Frontline Ukraine: Appallingly, we in the West have been more misled than the Russians

By Jonathan Power

“The Ukrainian Armed Forces logbook recorded 77 violations on 9 July, while the Russian Federation Armed Forces logbook recorded 115. Both sides attributed a smaller proportion of ceasefire violations to the Ukrainian Armed Forces”, reports the Organisation For Security And Cooperation In Europe (OSCE) which has been charged with monitoring the cease-fire, and includes Russia as a member.

“Not once but now twice – once last week – one of the Ukraine Maidan regime’s allied parties, the neo-fascist Right Sector (RS), has claimed responsibility for the 2nd May, 2014, terrorist pogrom in which 48 activists opposed to the Western-backed Maidan regime in Kiev were killed; most of them burned alive as Ukrainian ‘nationalists’ shot at them, tossed three Molotov cocktails into their building and sang the Ukrainian national anthem.”, writes Gordon Hahn today, a highly respected expert on Ukrainian and Russian affairs.

So who is right and who is wrong?

Of course the first quote above simplifies a horrifically complicated situation and is only true for one area. Nevertheless, this snapshot shows that the Russian observers can be fair. As I write both sides – the Ukrainian government’s army and the Russian-supported rebels – are fighting flat out to take control of Donetsk airport in eastern Ukraine – again reported on by the OSCE.

Although many areas of the East are quiet the cease-fire negotiated by President Vladimir Putin, Chancellor Angela Merkel and President Francois Hollande is in danger.

Politically, the situation appears to be almost stalemated. Parliament has been slow to legislate for the full equal rights of the second language, (as is the situation with Swedish and Finnish in Finland) and is hesitating on devolution. Some of the senior ministers come from political parties with a Nazi pedigree.

As my second quote underlines, the extreme right wing Right Sector Party, an important part of the coalition that supports President Petro Poroshenko, will stop at nothing to get their way.

Although it has dropped its talk of joining NATO, Ukraine along with Europe and the US have not made a joint statement affirming that NATO membership will not be sought.

On the rebels’ side, it is beyond doubt that official Russian forces, along with a patchwork of volunteers including Chechnyans, are fighting alongside them. Nevertheless, Putin seems to have partly lost control of the rebels. They are determined to fight on with or without Russian support. The tail, as can often happen in international politics, is wagging the dog.

In Moscow, quite recently, I was told by a close advisor to Prime Minister Dmitri Medvedev that how to pressure the rebels to compromise and respect a peace deal was “the million dollar question”.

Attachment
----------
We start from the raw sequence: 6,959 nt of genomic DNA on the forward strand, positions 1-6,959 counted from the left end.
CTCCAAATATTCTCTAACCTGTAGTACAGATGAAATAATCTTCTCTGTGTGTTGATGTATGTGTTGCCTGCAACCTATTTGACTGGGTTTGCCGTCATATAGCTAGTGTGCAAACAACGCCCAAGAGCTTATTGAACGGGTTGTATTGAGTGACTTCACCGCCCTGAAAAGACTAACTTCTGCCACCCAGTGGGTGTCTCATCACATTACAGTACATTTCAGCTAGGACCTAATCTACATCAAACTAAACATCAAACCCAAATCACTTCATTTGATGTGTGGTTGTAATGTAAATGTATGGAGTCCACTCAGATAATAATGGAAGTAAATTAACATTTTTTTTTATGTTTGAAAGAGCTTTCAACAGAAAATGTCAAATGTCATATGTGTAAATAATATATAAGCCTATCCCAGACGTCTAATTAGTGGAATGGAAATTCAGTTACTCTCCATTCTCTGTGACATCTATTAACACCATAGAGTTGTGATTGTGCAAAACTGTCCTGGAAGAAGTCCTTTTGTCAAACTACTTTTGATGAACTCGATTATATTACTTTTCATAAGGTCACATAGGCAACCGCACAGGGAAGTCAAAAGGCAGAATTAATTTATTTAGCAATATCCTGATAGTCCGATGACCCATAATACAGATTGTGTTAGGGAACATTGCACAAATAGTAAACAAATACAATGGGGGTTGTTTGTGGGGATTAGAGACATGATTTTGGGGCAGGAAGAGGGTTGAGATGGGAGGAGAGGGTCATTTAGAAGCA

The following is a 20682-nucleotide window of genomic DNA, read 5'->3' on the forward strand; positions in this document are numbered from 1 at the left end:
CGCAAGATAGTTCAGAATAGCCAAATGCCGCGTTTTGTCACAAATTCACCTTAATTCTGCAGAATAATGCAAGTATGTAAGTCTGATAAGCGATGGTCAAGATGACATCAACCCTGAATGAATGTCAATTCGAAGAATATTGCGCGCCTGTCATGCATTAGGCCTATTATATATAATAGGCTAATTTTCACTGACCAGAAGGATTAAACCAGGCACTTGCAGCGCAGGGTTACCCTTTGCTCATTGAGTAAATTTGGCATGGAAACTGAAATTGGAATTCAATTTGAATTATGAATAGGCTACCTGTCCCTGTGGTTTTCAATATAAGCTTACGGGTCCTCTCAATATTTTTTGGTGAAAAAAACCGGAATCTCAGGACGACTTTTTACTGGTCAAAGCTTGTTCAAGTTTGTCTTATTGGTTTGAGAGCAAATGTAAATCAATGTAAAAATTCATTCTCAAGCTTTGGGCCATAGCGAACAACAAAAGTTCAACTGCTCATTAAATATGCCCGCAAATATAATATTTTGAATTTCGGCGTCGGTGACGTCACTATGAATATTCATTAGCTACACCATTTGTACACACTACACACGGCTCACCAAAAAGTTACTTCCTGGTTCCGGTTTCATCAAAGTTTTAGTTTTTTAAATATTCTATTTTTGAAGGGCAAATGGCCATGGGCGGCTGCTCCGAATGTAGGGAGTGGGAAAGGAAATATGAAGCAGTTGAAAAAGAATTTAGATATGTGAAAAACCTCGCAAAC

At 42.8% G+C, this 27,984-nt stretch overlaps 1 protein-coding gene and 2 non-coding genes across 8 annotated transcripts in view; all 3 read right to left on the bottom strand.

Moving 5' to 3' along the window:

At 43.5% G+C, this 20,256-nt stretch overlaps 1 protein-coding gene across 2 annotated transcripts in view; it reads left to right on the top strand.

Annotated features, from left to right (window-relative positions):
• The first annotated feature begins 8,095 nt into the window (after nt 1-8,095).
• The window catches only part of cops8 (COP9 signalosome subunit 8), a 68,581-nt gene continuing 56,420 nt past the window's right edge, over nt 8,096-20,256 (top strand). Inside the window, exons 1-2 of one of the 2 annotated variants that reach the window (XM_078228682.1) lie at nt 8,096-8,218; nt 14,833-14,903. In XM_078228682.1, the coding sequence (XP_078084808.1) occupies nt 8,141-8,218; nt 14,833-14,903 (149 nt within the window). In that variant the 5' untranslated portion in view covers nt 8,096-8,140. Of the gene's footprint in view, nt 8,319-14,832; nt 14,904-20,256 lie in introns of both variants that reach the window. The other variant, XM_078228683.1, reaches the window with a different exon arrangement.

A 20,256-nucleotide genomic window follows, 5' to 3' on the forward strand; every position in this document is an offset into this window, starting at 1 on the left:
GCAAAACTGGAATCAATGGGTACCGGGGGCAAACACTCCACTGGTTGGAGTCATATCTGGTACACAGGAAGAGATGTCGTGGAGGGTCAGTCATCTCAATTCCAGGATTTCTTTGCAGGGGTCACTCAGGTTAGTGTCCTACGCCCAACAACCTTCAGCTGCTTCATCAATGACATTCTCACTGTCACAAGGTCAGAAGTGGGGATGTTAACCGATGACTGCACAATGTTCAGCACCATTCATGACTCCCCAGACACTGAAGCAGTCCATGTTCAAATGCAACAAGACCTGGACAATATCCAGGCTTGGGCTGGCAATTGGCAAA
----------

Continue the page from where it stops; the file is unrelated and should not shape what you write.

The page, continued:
A new book “Frontline Ukraine” by Professor Richard Sakwa of Essex University is the first academic study published on the crisis.

It is well done, with an enormous amount of detail. His skill is to get into the minds of all the participants. He is uncompromisingly fair to the Russians, the rebels, the Ukrainian government as well as to the EU and the US. None come out of it well.

But as a Westerner I am appalled that “my side” – both government and press, have misled us in the way Sakwa describes. If I were Russian, I would say the same, although not so much or so gravely.

Russia’s position, given the historic attachment to Ukraine and given the West’s earlier trumpeting about membership of NATO, plus its broken promise to then Soviet President Mikhail Gorbachev not to expand NATO in former Warsaw Pact territories, is the more understandable of the two sides.

Sakwa gives a devastating quote from Henry Kissinger, President Richard Nixon’s Secretary of State and an old Cold War warrior who, based on much contact over decades, knows Kremlin thinking intimately: “Far too often the Ukrainian issue is posed as a showdown: whether Ukraine joins the East or the West. But if Ukraine is to survive and thrive, it must not be either side’s outpost against the other – it should function as a bridge between them. The West must understand that, to Russia, Ukraine can never be just a foreign country. For its part the US needs to avoid treating Russia as an aberrant, to be patiently taught rules of conduct established by Washington. For the West the demonization of Vladimir Putin is not a policy; it is an alibi for the absence of one.”

His discourse strikes the inmost circle of the target.

His thinking is joined by the senior American academic observers of foreign policy Zbigniew Brzezinski and John Mearsheimer, again two old Cold War warriors.

President Barack Obama and his European counterparts have gone out on a limb. Their policy has been from day one counterproductive and sometimes seriously underhand. They have been irresponsible and if they go on like this they might take us right up to the edge of a great war.

Copyright: Jonathan Power 2015

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